Few issues in tort law are more in need of clarification than those encompassed by the concepts of legal cause and duty, which are not only the subject of "opaque, confused and contradictory" treatments in the American Law Institute's Restatement of the Law of Torts,' relied upon by many American courts, but also the subject of even more opaque and confused treatment in many foreign jurisdictions. The focus of this conference is on tort law in the United States, and my assigned task is to comment on the issues encompassed by the concept of legal cause, especially as they are or should be treated in the Restatement. As anyone who is familiar with the concept of legal cause will be aware, and as Jane Staple- ton's article makes clear, an adequate discussion of the concept must encompass not only the empirical issue of causal contribution and the normative issue of the extent of legal responsibility for tortiously caused consequences, but also the related concept of duty. Thus, the assigned task covers an area that is broad and complex, and it is made more difficult by the general failure, in the Restatement and elsewhere, to properly distinguish and clarify the various analytical, empirical, and normative issues that are confusingly and even contradictorily lumped together in one or the other or all of these legal concepts.
In her article, Stapleton comments on some of my prior articles, in which I undertook a detailed analysis of the empirical issue of causal contribution and emphasized the importance of (1) distinguishing that issue from the prior issue of identifying tortious conduct and the subsequent issue of the extent of legal responsibility for tortiously caused consequences; and (2) focusing the causal- contribution inquiry on the tortious aspect of the defendant's con- duct.3 While Stapleton and I agree on many basic points, we also disagree on some significant ones, as Stapleton herself notes. In the following parts of this Article, I will quickly note the points of agreement and spend more time on the points of disagreement, in the hope of further narrowing our disagreements or at least clarifying the underlying issues. I will concentrate, once again, primarily on the empirical issue of causal contribution and the importance of distinguishing it from the normative issues of tortious conduct, legal injury, and the extent of legal responsibility for tortiously caused injuries. However, I will focus more than I have in the past on the (mis)handling of these issues in the Restatement, while also making a few comments about the Restatement's (mis)handling of the issues of duty and the extent of legal responsibility for tortiously caused consequences.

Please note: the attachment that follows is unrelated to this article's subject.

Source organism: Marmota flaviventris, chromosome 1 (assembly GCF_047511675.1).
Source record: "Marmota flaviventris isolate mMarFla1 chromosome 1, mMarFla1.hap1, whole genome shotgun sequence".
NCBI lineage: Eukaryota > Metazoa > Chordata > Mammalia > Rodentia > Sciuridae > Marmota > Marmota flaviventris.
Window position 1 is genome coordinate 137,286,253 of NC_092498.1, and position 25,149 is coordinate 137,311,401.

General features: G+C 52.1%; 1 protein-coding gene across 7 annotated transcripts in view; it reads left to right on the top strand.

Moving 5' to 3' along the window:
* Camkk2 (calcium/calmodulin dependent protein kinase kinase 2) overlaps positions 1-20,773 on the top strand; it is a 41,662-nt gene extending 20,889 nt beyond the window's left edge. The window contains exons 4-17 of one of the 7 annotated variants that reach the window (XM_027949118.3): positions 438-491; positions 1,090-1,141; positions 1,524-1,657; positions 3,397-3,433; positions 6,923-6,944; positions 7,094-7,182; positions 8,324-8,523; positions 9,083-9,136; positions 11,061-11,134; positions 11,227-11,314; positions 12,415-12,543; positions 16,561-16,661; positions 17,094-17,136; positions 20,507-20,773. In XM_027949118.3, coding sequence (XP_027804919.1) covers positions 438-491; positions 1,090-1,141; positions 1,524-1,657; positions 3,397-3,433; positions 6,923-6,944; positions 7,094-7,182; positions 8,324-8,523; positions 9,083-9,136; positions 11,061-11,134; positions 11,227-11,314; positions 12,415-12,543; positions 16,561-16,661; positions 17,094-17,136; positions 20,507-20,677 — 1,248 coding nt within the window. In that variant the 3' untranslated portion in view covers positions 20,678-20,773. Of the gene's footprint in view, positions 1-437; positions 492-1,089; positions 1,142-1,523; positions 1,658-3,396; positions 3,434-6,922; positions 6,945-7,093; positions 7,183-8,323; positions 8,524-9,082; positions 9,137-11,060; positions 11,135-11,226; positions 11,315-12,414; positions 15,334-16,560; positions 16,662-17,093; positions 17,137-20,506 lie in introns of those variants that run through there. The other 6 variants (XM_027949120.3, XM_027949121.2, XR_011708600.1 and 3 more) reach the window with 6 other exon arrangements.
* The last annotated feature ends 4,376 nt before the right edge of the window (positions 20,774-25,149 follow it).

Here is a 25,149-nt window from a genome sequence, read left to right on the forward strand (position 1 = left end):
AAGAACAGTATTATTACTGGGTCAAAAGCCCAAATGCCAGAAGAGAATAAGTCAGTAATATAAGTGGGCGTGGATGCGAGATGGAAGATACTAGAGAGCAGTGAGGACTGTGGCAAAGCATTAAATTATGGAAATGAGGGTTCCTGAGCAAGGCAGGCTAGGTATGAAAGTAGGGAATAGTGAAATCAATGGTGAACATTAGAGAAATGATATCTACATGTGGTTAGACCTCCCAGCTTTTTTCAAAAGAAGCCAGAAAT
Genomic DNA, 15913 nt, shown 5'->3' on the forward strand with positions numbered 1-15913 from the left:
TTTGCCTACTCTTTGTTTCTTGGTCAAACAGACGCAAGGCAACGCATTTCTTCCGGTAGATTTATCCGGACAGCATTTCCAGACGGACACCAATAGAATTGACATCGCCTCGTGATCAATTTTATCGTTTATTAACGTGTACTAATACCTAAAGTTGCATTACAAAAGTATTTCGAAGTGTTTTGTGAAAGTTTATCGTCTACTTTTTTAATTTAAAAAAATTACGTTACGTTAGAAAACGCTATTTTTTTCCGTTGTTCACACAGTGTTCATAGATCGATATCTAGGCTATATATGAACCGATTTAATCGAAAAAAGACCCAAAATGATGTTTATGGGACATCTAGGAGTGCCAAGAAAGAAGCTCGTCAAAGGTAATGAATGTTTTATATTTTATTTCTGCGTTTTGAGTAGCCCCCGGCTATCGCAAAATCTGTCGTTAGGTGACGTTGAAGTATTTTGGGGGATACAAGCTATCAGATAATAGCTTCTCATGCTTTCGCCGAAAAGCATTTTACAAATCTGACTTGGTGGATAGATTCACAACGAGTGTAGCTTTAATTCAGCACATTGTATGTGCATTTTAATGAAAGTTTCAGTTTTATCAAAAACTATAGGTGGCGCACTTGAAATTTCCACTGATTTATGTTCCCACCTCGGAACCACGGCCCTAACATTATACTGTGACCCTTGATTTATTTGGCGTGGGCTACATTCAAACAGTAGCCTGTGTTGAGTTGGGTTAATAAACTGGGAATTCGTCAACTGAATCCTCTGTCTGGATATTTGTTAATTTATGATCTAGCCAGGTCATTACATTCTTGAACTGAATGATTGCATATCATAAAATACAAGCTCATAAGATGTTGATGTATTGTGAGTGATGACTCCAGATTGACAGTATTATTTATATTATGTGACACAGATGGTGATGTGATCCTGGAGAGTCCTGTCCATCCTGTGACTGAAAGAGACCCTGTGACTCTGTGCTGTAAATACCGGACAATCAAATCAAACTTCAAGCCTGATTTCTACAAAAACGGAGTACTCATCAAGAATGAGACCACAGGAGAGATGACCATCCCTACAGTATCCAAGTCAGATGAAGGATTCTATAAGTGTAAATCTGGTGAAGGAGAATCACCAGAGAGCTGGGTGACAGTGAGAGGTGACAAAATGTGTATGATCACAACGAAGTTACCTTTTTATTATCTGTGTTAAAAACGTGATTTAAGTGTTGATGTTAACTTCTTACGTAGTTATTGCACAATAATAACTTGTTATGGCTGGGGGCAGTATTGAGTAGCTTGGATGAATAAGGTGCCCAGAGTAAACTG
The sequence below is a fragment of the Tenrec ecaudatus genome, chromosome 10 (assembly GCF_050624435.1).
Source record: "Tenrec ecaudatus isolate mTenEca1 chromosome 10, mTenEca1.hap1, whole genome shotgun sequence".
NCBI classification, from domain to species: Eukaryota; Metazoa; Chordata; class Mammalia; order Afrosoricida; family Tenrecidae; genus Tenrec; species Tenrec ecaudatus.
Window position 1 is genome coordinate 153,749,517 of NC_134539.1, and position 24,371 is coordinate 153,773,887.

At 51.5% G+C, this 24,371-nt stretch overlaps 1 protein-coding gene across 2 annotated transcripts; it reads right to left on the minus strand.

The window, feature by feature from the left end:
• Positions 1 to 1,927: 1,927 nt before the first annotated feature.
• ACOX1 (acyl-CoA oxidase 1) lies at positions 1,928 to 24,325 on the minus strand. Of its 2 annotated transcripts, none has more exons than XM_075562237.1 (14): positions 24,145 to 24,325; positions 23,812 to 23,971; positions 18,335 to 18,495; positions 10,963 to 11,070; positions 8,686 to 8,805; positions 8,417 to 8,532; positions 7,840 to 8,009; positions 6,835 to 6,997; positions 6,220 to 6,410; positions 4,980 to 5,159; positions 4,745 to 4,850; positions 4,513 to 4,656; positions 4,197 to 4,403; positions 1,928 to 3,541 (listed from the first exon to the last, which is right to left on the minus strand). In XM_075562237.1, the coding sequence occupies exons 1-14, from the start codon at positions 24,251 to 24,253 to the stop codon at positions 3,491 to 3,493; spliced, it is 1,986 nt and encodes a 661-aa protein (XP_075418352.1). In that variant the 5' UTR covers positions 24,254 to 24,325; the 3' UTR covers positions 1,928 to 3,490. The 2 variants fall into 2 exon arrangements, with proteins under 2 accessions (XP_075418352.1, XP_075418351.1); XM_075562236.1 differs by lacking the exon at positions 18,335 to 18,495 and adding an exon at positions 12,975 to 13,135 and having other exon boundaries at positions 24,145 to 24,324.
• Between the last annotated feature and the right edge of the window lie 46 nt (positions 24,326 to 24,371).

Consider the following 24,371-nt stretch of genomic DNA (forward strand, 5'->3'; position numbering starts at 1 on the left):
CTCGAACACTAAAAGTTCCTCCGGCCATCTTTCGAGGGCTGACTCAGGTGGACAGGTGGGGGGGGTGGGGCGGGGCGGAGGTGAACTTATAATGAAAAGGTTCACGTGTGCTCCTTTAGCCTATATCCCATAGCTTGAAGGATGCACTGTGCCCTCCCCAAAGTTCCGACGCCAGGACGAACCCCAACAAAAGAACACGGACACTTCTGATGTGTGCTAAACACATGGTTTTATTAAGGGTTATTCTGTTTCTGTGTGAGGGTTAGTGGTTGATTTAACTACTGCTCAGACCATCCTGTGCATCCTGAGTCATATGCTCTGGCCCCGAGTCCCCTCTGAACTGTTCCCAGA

Richard W. Wright,
Once More into the Bramble Bush: Duty, Causal Contribution, and the Extent of Legal Responsibility,
54 Vanderbilt Law Review
Available at: https://scholarship.law.vanderbilt.edu/vlr/vol54/iss3/14